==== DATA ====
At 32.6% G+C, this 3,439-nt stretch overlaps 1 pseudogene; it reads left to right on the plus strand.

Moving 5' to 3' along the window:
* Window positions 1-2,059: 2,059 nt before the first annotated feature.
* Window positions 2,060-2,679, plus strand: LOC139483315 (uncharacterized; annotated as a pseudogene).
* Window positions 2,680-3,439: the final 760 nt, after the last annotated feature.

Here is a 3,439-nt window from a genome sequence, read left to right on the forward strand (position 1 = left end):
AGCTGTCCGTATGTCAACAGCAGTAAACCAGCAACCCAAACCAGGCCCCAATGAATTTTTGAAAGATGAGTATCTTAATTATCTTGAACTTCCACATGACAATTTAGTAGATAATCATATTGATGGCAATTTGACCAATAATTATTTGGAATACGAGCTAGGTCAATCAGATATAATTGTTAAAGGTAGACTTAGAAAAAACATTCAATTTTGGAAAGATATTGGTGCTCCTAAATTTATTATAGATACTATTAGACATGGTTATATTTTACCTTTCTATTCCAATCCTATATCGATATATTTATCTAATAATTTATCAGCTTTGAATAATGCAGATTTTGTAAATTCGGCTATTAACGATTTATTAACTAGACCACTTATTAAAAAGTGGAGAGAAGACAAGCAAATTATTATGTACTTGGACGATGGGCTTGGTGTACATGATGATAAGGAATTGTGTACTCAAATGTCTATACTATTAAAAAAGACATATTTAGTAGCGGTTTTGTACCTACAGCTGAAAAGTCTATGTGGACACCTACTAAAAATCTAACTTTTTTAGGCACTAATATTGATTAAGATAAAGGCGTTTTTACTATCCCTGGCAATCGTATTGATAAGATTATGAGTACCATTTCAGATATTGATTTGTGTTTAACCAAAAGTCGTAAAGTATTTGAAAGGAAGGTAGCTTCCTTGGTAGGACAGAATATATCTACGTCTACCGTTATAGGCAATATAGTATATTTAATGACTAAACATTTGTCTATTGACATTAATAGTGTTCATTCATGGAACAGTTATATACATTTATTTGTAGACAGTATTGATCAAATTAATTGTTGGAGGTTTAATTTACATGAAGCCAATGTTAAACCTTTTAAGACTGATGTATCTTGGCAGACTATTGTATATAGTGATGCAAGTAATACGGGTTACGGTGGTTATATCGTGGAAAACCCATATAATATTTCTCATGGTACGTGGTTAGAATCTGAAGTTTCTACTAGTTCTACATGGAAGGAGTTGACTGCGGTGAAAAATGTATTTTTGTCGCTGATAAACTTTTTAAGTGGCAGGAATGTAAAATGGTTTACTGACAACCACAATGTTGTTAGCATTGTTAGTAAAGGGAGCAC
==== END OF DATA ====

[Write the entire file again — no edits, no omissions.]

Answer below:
At 32.6% G+C, this 3,439-nt stretch overlaps 1 pseudogene; it reads left to right on the plus strand.

Moving 5' to 3' along the window:
* Window positions 1-2,059: 2,059 nt before the first annotated feature.
* Window positions 2,060-2,679, plus strand: LOC139483315 (uncharacterized; annotated as a pseudogene).
* Window positions 2,680-3,439: the final 760 nt, after the last annotated feature.

Here is a 3,439-nt window from a genome sequence, read left to right on the forward strand (position 1 = left end):
AGCTGTCCGTATGTCAACAGCAGTAAACCAGCAACCCAAACCAGGCCCCAATGAATTTTTGAAAGATGAGTATCTTAATTATCTTGAACTTCCACATGACAATTTAGTAGATAATCATATTGATGGCAATTTGACCAATAATTATTTGGAATACGAGCTAGGTCAATCAGATATAATTGTTAAAGGTAGACTTAGAAAAAACATTCAATTTTGGAAAGATATTGGTGCTCCTAAATTTATTATAGATACTATTAGACATGGTTATATTTTACCTTTCTATTCCAATCCTATATCGATATATTTATCTAATAATTTATCAGCTTTGAATAATGCAGATTTTGTAAATTCGGCTATTAACGATTTATTAACTAGACCACTTATTAAAAAGTGGAGAGAAGACAAGCAAATTATTATGTACTTGGACGATGGGCTTGGTGTACATGATGATAAGGAATTGTGTACTCAAATGTCTATACTATTAAAAAAGACATATTTAGTAGCGGTTTTGTACCTACAGCTGAAAAGTCTATGTGGACACCTACTAAAAATCTAACTTTTTTAGGCACTAATATTGATTAAGATAAAGGCGTTTTTACTATCCCTGGCAATCGTATTGATAAGATTATGAGTACCATTTCAGATATTGATTTGTGTTTAACCAAAAGTCGTAAAGTATTTGAAAGGAAGGTAGCTTCCTTGGTAGGACAGAATATATCTACGTCTACCGTTATAGGCAATATAGTATATTTAATGACTAAACATTTGTCTATTGACATTAATAGTGTTCATTCATGGAACAGTTATATACATTTATTTGTAGACAGTATTGATCAAATTAATTGTTGGAGGTTTAATTTACATGAAGCCAATGTTAAACCTTTTAAGACTGATGTATCTTGGCAGACTATTGTATATAGTGATGCAAGTAATACGGGTTACGGTGGTTATATCGTGGAAAACCCATATAATATTTCTCATGGTACGTGGTTAGAATCTGAAGTTTCTACTAGTTCTACATGGAAGGAGTTGACTGCGGTGAAAAATGTATTTTTGTCGCTGATAAACTTTTTAAGTGGCAGGAATGTAAAATGGTTTACTGACAACCACAATGTTGTTAGCATTGTTAGTAAAGGGAGCAC